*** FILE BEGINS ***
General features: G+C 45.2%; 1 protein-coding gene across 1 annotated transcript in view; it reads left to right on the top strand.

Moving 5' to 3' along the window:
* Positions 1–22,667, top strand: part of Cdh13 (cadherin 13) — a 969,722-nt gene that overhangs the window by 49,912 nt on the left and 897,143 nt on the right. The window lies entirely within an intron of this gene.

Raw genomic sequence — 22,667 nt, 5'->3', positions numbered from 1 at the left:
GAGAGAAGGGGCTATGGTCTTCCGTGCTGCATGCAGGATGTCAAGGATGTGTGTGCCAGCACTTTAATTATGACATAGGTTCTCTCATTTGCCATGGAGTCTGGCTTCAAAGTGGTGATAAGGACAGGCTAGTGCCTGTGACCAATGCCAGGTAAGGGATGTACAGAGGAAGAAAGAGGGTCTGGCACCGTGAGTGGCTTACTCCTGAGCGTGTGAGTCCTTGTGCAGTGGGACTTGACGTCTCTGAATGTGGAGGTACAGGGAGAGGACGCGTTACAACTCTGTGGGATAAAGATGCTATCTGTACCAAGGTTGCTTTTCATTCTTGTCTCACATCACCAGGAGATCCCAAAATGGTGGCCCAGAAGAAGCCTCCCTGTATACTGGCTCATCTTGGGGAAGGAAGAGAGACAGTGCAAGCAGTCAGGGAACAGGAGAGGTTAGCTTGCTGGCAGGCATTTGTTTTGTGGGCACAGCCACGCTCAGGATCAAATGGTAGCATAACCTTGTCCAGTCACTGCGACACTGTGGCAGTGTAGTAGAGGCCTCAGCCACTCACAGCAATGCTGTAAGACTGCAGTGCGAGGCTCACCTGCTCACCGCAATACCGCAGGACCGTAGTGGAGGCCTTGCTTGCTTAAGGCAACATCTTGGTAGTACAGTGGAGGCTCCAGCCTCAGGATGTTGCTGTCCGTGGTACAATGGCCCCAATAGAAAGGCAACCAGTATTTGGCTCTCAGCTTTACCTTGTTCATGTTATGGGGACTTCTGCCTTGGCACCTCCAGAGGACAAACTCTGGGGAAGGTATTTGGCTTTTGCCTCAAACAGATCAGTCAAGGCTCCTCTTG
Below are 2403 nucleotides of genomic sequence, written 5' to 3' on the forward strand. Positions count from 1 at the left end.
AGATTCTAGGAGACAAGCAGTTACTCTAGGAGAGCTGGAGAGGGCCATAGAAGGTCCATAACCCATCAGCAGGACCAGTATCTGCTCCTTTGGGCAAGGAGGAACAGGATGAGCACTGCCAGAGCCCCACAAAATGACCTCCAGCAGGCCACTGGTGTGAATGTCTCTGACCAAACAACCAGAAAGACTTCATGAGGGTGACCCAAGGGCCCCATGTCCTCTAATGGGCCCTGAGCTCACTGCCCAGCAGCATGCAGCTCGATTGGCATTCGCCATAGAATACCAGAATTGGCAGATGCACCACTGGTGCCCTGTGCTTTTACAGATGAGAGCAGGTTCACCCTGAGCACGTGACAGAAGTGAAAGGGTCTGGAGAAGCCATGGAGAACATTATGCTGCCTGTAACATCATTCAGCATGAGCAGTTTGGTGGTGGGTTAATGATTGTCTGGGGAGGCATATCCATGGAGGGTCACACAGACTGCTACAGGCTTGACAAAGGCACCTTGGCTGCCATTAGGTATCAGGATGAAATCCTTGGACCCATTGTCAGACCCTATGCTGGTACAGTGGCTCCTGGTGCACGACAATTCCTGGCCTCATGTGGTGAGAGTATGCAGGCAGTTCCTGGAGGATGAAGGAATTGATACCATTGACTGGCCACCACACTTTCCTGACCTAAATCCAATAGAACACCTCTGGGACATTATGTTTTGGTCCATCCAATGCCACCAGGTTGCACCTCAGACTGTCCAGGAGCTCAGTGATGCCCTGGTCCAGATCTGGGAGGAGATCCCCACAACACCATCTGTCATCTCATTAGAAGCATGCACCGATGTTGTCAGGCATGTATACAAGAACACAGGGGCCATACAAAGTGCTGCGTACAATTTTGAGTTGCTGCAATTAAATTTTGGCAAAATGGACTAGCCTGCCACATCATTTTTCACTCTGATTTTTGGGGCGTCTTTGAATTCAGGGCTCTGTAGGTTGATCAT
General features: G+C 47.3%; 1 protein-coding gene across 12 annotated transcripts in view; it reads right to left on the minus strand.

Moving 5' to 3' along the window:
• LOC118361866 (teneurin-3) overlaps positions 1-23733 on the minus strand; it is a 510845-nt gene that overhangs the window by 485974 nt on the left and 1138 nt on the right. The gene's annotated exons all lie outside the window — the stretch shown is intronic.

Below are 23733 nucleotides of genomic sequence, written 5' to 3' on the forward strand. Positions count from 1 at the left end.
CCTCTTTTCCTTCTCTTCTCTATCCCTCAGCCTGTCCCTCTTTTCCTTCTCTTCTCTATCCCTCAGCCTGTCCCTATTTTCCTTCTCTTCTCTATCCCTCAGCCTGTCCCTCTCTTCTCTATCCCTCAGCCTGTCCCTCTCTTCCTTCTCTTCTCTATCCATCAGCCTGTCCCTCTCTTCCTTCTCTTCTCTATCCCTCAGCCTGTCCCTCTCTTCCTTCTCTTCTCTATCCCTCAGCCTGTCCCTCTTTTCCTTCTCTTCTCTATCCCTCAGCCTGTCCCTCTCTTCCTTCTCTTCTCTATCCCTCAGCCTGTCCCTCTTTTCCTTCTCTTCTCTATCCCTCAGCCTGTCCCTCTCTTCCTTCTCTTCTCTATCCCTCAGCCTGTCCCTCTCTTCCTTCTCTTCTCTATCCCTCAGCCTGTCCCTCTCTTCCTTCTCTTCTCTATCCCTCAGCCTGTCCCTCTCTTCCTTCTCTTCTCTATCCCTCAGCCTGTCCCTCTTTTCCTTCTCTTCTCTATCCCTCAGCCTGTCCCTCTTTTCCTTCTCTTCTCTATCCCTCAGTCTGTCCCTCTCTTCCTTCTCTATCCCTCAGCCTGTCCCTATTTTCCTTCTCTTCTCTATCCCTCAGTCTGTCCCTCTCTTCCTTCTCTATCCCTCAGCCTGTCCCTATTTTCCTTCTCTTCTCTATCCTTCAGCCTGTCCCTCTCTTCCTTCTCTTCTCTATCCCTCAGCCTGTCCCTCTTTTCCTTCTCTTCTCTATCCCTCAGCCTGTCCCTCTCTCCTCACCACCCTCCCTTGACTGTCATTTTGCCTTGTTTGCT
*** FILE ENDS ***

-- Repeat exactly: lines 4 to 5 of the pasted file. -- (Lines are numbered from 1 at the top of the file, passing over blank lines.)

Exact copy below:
Raw genomic sequence — 22,667 nt, 5'->3', positions numbered from 1 at the left:
GAGAGAAGGGGCTATGGTCTTCCGTGCTGCATGCAGGATGTCAAGGATGTGTGTGCCAGCACTTTAATTATGACATAGGTTCTCTCATTTGCCATGGAGTCTGGCTTCAAAGTGGTGATAAGGACAGGCTAGTGCCTGTGACCAATGCCAGGTAAGGGATGTACAGAGGAAGAAAGAGGGTCTGGCACCGTGAGTGGCTTACTCCTGAGCGTGTGAGTCCTTGTGCAGTGGGACTTGACGTCTCTGAATGTGGAGGTACAGGGAGAGGACGCGTTACAACTCTGTGGGATAAAGATGCTATCTGTACCAAGGTTGCTTTTCATTCTTGTCTCACATCACCAGGAGATCCCAAAATGGTGGCCCAGAAGAAGCCTCCCTGTATACTGGCTCATCTTGGGGAAGGAAGAGAGACAGTGCAAGCAGTCAGGGAACAGGAGAGGTTAGCTTGCTGGCAGGCATTTGTTTTGTGGGCACAGCCACGCTCAGGATCAAATGGTAGCATAACCTTGTCCAGTCACTGCGACACTGTGGCAGTGTAGTAGAGGCCTCAGCCACTCACAGCAATGCTGTAAGACTGCAGTGCGAGGCTCACCTGCTCACCGCAATACCGCAGGACCGTAGTGGAGGCCTTGCTTGCTTAAGGCAACATCTTGGTAGTACAGTGGAGGCTCCAGCCTCAGGATGTTGCTGTCCGTGGTACAATGGCCCCAATAGAAAGGCAACCAGTATTTGGCTCTCAGCTTTACCTTGTTCATGTTATGGGGACTTCTGCCTTGGCACCTCCAGAGGACAAACTCTGGGGAAGGTATTTGGCTTTTGCCTCAAACAGATCAGTCAAGGCTCCTCTTG